SHIP has not yet triggered that agreement which means SHIP does not yet own or lease those lands — and yet, it is busy, apparently in partnership with “all 13 Nova Scotia Mi’kmaq communities,” developing them. And by “developing,” I mean Membertou has built a building and Barbusci has invited a Michigan company with an untested plastics-to-fuel technology to move in.

I remember Canderel CEO Jonathan Wener once saying that developing a logistics park could involve offering land to companies for nothing, which might make sense if you had a container port and were actually attracting logistics firms but what if you don’t have a container port and are attracting companies that want to use your land to stockpile plastic garbage?

As I mull it over I realize that, port or no port, SHIP seems to have a free hand to do what it wants with the “Novazone” land and I’m inclined to agree with my Facebook friends who say the bigger the role Membertou Corporate (and the province’s other Mi’kmaq communities) play in this the better. Although I’m not impressed by the roundabout route we’ve had to take to get here and I know there’s more happening here than meets the eye.



While reading about the Option and Development Agreement, I took the opportunity to jog my memory as to what, exactly, SHIP has to do to trigger it. According to the original, 2015 exclusivity agreement between the CBRM and what was then HPDP:

For greater certainty, the parties, acting reasonably, agree that the Development Agreement shall only be exercised at a time in which:

a) HPDP has identified a viable scheme for the operation of an international container terminal;

b) HPDP has delivered associated financial projections and aggregate construction costs;

c) The Parties have reached final agreement with respect to the financial return of CBRM on the Project…

Under “duties” HPDP was tasked with using its “best efforts to develop a consortium of equity partners for development of a state of the art container terminal for the Port of Sydney.”

Five years in, Barbusci’s equity partners are Canderel and Membertou — a First Nations Community located within the CBRM.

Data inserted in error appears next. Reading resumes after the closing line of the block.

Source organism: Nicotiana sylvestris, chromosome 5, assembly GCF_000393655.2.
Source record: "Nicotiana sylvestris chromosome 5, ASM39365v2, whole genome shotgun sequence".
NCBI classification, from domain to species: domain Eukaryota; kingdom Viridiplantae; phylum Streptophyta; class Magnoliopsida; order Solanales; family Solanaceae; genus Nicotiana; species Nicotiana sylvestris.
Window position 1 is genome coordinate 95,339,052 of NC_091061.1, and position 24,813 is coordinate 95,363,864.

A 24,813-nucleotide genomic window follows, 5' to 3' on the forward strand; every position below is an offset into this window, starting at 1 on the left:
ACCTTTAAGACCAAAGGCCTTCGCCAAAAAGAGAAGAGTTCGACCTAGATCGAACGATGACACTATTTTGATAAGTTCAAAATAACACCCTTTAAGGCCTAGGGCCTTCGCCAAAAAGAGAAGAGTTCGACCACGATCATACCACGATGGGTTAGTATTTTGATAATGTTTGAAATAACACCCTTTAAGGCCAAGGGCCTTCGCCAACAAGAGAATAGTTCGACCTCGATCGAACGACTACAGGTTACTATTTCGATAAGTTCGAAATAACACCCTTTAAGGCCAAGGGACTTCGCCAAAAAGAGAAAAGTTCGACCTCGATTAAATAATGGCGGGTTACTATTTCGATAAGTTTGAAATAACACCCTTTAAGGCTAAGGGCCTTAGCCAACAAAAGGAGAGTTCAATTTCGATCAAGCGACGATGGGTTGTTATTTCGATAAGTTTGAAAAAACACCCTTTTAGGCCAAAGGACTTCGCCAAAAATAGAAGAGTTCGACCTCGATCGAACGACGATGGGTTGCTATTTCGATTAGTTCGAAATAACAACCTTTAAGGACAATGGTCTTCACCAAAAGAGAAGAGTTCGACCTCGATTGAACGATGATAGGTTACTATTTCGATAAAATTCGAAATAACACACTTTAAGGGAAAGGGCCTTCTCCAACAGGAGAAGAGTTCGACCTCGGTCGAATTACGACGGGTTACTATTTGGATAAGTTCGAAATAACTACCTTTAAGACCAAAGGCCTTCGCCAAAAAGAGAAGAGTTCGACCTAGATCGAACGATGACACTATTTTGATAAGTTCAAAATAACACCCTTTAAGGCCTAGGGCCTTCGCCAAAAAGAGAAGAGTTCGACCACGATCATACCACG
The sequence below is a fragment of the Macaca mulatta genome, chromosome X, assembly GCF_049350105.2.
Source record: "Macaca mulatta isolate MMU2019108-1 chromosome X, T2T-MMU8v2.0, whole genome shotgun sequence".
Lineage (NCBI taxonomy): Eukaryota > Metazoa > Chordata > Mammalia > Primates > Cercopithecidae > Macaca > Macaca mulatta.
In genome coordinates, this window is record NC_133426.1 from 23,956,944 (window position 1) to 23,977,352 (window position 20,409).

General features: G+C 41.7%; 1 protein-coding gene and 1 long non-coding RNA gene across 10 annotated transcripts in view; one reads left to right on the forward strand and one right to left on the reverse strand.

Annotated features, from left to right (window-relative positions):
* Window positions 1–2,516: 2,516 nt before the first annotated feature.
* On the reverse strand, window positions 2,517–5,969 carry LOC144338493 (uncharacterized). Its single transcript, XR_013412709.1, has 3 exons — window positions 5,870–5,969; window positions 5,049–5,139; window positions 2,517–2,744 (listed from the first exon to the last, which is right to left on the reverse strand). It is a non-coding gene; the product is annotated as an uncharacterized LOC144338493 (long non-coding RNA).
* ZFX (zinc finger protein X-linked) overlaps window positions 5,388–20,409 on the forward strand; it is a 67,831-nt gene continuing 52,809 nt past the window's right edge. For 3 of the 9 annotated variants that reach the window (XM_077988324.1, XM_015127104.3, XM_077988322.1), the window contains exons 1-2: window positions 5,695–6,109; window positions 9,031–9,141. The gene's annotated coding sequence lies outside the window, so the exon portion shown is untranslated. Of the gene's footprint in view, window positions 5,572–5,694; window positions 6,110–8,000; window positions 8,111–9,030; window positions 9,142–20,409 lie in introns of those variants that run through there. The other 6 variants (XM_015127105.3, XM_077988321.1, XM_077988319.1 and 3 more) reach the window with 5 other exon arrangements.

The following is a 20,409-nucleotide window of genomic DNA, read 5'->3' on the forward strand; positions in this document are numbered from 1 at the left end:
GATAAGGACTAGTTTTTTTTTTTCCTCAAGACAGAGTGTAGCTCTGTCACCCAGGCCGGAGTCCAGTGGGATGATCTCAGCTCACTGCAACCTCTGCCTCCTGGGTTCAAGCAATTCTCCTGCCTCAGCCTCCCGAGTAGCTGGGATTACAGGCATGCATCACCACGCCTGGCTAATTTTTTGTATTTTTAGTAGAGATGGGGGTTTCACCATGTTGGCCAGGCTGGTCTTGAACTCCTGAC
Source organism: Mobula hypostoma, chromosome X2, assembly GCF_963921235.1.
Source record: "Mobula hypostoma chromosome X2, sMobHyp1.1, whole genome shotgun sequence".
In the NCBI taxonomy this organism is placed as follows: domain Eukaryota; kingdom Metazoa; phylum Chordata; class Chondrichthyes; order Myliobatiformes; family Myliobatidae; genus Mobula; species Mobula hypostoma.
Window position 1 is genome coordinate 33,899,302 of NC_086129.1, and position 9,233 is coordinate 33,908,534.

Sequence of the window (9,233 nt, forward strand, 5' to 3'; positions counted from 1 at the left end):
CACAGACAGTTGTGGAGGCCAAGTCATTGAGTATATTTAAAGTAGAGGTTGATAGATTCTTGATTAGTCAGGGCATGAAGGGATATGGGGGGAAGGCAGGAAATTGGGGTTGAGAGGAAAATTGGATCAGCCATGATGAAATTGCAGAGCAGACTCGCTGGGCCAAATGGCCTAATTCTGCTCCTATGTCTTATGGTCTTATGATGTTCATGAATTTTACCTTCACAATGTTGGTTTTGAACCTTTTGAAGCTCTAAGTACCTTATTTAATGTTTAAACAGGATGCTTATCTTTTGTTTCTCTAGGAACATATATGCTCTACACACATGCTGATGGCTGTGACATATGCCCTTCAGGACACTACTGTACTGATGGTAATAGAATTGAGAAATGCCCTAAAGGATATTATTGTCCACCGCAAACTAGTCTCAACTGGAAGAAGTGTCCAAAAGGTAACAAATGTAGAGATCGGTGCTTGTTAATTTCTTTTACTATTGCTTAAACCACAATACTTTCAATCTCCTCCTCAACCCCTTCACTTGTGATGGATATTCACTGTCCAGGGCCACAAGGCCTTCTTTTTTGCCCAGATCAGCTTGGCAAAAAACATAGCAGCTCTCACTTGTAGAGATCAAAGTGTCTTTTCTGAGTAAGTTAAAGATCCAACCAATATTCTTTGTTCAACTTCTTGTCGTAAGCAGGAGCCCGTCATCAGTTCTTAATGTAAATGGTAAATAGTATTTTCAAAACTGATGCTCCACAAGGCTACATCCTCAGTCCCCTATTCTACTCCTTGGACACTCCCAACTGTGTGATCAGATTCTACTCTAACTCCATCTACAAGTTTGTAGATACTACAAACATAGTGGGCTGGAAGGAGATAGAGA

Did we really need a Montreal-based port “developer” to swing that deal for us?


Bits & Bobs

In case you missed it, Barbusci, in addition to “making transportation history” with his container port scheme is now “nation building.” You know it must be true, he put it in a press release:

SHIP CEO, Albert Barbusci, pointed to Novazone and Novaporte as exemplary models of private sector nation-to-nation collaboration and partnership. “This project will change transportation patterns in eastern North America and catalyze the Atlantic Gateway,” remarked Barbusci. “This is a model of nation-building with Indigenous participation and leadership; an important model for all projects moving forward.”

(The phrase “private sector nation-to-nation collaboration” seems to suggest Barbusci thinks SHIP is a nation.)

The press release also adds “the infrastructure to support electric vehicles” to the imaginary container port and SHIP apparently now has a “VP of Special Projects” named Simon Kubski.

Kubski, according to his LinkedIn bio, is an “innovation architect, instigator, disrupter, entrepreneur, coach and facilitator.”

I’m pretty sure it’s the right Kubski because his work experience includes “Vice President of International Business Development” with the Sun Redrock Group from 2008 to 2011.

I recognized Sun Redrock as one of those companies Barbusci and Sheehy have (almost) done business with before — back in 2010 when they were transitioning their online mahjong company into a Chinese memorial park company into a gold and copper mining company they:

…purchased of all of the issued and outstanding shares in the share capital of BZ BVI from Sun Thinktank Creative Holdings Limited (formerly Redrock Thinktank Group Ltd.) (“Redrock”);

…As a result of the closing of the above transaction, there are a total of 58,901,420 Blue Zen Shares outstanding of which: (i) Redrock and Tiandilong each hold 22,500,000

Barbusci has a quilter’s mentality, I think — never throw anything away.



Do you know what I think my problem is? It’s that I’ve been assuming that Barbusci’s puzzle will end up looking like the picture on the box — a container terminal — when that’s not the way Barbusci rolls at all.

He’s not quietly and doggedly assembling a consortium of companies that could build and operate a container terminal, he’s signing anything he can with anyone who’ll sign.

The final product (if there ever actually is one) will probably look just as crazy as the process that created it.